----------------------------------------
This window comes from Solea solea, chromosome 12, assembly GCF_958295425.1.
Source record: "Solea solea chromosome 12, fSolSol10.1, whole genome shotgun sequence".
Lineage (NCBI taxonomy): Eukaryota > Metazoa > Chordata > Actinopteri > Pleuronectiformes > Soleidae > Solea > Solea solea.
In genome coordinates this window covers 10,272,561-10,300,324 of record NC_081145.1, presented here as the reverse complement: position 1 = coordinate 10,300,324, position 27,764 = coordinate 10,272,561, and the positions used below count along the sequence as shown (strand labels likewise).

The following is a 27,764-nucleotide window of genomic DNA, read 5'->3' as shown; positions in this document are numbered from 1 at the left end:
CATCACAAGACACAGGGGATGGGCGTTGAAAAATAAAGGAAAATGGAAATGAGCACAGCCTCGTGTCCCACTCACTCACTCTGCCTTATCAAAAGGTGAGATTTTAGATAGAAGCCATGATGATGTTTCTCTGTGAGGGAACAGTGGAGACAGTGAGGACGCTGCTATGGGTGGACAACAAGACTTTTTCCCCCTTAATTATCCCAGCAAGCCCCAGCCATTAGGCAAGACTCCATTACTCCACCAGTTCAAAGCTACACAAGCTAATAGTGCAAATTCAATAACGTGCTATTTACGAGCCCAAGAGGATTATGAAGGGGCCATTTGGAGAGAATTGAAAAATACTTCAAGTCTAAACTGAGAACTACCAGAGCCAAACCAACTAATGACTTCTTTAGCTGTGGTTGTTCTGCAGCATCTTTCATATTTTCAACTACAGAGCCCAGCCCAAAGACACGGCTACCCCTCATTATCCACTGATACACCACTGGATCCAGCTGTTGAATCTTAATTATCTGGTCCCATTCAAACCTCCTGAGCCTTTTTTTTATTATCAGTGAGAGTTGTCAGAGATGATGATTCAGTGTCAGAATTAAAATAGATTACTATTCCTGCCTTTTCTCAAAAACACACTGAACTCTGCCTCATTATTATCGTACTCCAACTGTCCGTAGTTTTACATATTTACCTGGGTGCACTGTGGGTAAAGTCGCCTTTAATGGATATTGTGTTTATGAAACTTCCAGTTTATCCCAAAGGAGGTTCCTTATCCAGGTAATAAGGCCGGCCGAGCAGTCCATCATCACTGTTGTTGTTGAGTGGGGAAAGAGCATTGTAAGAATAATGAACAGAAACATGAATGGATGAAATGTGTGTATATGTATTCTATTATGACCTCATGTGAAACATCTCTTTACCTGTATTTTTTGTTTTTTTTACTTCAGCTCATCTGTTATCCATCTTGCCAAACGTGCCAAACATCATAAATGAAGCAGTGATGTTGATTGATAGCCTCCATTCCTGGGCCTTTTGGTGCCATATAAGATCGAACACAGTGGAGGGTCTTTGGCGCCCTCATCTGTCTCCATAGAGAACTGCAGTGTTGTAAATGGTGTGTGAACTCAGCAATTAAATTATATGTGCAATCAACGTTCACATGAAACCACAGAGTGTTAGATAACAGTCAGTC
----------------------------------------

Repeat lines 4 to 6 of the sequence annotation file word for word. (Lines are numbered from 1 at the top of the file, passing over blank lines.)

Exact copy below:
In genome coordinates this window covers 10,272,561-10,300,324 of record NC_081145.1, presented here as the reverse complement: position 1 = coordinate 10,300,324, position 27,764 = coordinate 10,272,561, and the positions used below count along the sequence as shown (strand labels likewise).

The following is a 27,764-nucleotide window of genomic DNA, read 5'->3' as shown; positions in this document are numbered from 1 at the left end:
CATCACAAGACACAGGGGATGGGCGTTGAAAAATAAAGGAAAATGGAAATGAGCACAGCCTCGTGTCCCACTCACTCACTCTGCCTTATCAAAAGGTGAGATTTTAGATAGAAGCCATGATGATGTTTCTCTGTGAGGGAACAGTGGAGACAGTGAGGACGCTGCTATGGGTGGACAACAAGACTTTTTCCCCCTTAATTATCCCAGCAAGCCCCAGCCATTAGGCAAGACTCCATTACTCCACCAGTTCAAAGCTACACAAGCTAATAGTGCAAATTCAATAACGTGCTATTTACGAGCCCAAGAGGATTATGAAGGGGCCATTTGGAGAGAATTGAAAAATACTTCAAGTCTAAACTGAGAACTACCAGAGCCAAACCAACTAATGACTTCTTTAGCTGTGGTTGTTCTGCAGCATCTTTCATATTTTCAACTACAGAGCCCAGCCCAAAGACACGGCTACCCCTCATTATCCACTGATACACCACTGGATCCAGCTGTTGAATCTTAATTATCTGGTCCCATTCAAACCTCCTGAGCCTTTTTTTTATTATCAGTGAGAGTTGTCAGAGATGATGATTCAGTGTCAGAATTAAAATAGATTACTATTCCTGCCTTTTCTCAAAAACACACTGAACTCTGCCTCATTATTATCGTACTCCAACTGTCCGTAGTTTTACATATTTACCTGGGTGCACTGTGGGTAAAGTCGCCTTTAATGGATATTGTGTTTATGAAACTTCCAGTTTATCCCAAAGGAGGTTCCTTATCCAGGTAATAAGGCCGGCCGAGCAGTCCATCATCACTGTTGTTGTTGAGTGGGGAAAGAGCATTGTAAGAATAATGAACAGAAACATGAATGGATGAAATGTGTGTATATGTATTCTATTATGACCTCATGTGAAACATCTCTTTACCTGTATTTTTTGTTTTTTTTACTTCAGCTCATCTGTTATCCATCTTGCCAAACGTGCCAAACATCATAAATGAAGCAGTGATGTTGATTGATAGCCTCCATTCCTGGGCCTTTTGGTGCCATATAAGATCGAACACAGTGGAGGGTCTTTGGCGCCCTCATCTGTCTCCATAGAGAACTGCAGTGTTGTAAATGGTGTGTGAACTCAGCAATTAAATTATATGTGCAATCAACGTTCACATGAAACCACAGAGTGTTAGATAACAGTCAGTC